Upbeat end to Iran nuclear talks
High-stakes nuclear talks between Iran and six world powers have adjourned on an upbeat note, with the EU's top diplomat calling them "very important."
Iran's foreign minister spoke of a possible "new phase" that would ease a decade of tensions over fears that his country wanted a nuclear bomb.
EU foreign policy chief Catherine Ashton did not go into details on the substance of the talks. But she read a statement endorsed by both Iran and the six countries, calling the talks "substantive and forward looking."
The two sides will meet again in Geneva on November 7-8.
Iranian foreign minister Mohammad Javad Zarif said he hoped the results achieved over two days of talks "will hopefully be the beginning of a new phase" in relations between Iran and the six powers - the United States, Russia, China, Britain, France and Germany.
"We have reached a serious stage in the talks," he said.
The lack of immediate details on what was achieved, however, made it difficult to evaluate the amount of progress made in what has been a decade of deadlocked negotiations over Iran's nuclear programme.
Iran's proposal focused on demands its uranium enrichment and other activities that could be used to make nuclear arms be stopped or reduced.
Iran wants painful international sanctions to be lifted in exchange for possible concessions it had been previously unwilling to consider. Those could be increased international monitoring of its nuclear programme and the scaling back of its uranium enrichment plans - a potential pathway to nuclear arms and the centerpiece of its impasse with the West.
Tehran insists it has no interest in weapons production. Still, it has resisted both enticements and sanctions from world powers designed to force it into ending uranium enrichment and other activities that could be used to make weapons.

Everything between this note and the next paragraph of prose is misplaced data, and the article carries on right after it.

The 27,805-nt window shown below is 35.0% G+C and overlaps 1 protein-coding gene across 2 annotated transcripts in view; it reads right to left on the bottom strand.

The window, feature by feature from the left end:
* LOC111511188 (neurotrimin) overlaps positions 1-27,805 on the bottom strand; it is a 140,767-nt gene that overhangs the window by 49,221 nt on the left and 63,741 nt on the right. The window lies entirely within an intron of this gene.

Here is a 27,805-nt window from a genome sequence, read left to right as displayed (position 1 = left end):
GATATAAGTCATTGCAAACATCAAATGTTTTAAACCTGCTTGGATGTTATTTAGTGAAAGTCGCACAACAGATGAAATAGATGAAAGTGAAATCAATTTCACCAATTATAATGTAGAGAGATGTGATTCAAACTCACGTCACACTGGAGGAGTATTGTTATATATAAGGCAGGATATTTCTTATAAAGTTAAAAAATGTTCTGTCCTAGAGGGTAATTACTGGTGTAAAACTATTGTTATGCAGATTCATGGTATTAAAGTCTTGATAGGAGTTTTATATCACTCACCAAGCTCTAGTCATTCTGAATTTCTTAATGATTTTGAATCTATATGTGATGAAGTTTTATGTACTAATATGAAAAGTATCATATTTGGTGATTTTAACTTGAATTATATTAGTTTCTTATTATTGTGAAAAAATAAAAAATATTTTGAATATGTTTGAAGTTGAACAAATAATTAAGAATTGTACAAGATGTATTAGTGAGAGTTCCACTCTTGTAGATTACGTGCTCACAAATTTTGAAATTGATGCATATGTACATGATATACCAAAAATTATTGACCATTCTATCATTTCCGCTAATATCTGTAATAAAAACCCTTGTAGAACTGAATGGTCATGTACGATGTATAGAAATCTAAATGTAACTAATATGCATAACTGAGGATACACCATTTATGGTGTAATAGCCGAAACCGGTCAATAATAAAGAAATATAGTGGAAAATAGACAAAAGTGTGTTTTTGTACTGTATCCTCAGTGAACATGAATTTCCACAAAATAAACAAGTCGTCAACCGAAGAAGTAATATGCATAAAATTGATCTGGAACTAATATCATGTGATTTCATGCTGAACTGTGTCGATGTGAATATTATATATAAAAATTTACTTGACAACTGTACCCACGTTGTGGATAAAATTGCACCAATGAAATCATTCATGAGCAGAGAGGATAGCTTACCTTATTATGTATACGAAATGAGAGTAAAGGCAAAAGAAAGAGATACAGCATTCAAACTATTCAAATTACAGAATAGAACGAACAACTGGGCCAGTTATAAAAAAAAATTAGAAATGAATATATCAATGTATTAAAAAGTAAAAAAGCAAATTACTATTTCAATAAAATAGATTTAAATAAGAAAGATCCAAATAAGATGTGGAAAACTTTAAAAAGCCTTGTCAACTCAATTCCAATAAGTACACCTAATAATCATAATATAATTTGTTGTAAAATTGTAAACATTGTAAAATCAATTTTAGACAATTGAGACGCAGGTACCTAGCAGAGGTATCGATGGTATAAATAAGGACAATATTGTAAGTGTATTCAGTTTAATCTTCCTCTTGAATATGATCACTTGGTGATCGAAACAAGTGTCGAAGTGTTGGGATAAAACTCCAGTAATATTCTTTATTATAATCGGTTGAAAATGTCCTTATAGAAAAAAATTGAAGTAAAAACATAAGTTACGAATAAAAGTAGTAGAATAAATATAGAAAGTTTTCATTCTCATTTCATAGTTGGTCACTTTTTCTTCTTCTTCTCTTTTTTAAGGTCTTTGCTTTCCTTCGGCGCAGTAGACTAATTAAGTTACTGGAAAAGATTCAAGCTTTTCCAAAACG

But negotiations now appear to be driven by the new approach since reformist President Hassan Rouhani was elected in June.
A member of one of the delegations at the talks said the new Iranian plan offered reductions in both the levels of uranium enrichment being conducted by Iran and the number of centrifuges doing the enrichment - a key demand of the six powers.
An Iranian official said any plan would be implemented in three stages, lasting from six months to a year.
The White House said the Iranian proposal addressing its nuclear programme is useful and contains a "level of seriousness and substance that we have not seen before".
White House spokesman Jay Carney said not to expect a prompt breakthrough in the high-level nuclear talks between Iran and six world powers but he added : "We found the Iranian presentation very useful."
He said that the deal must prove to the international community that Iran's nuclear programme is exclusively for peaceful purposes.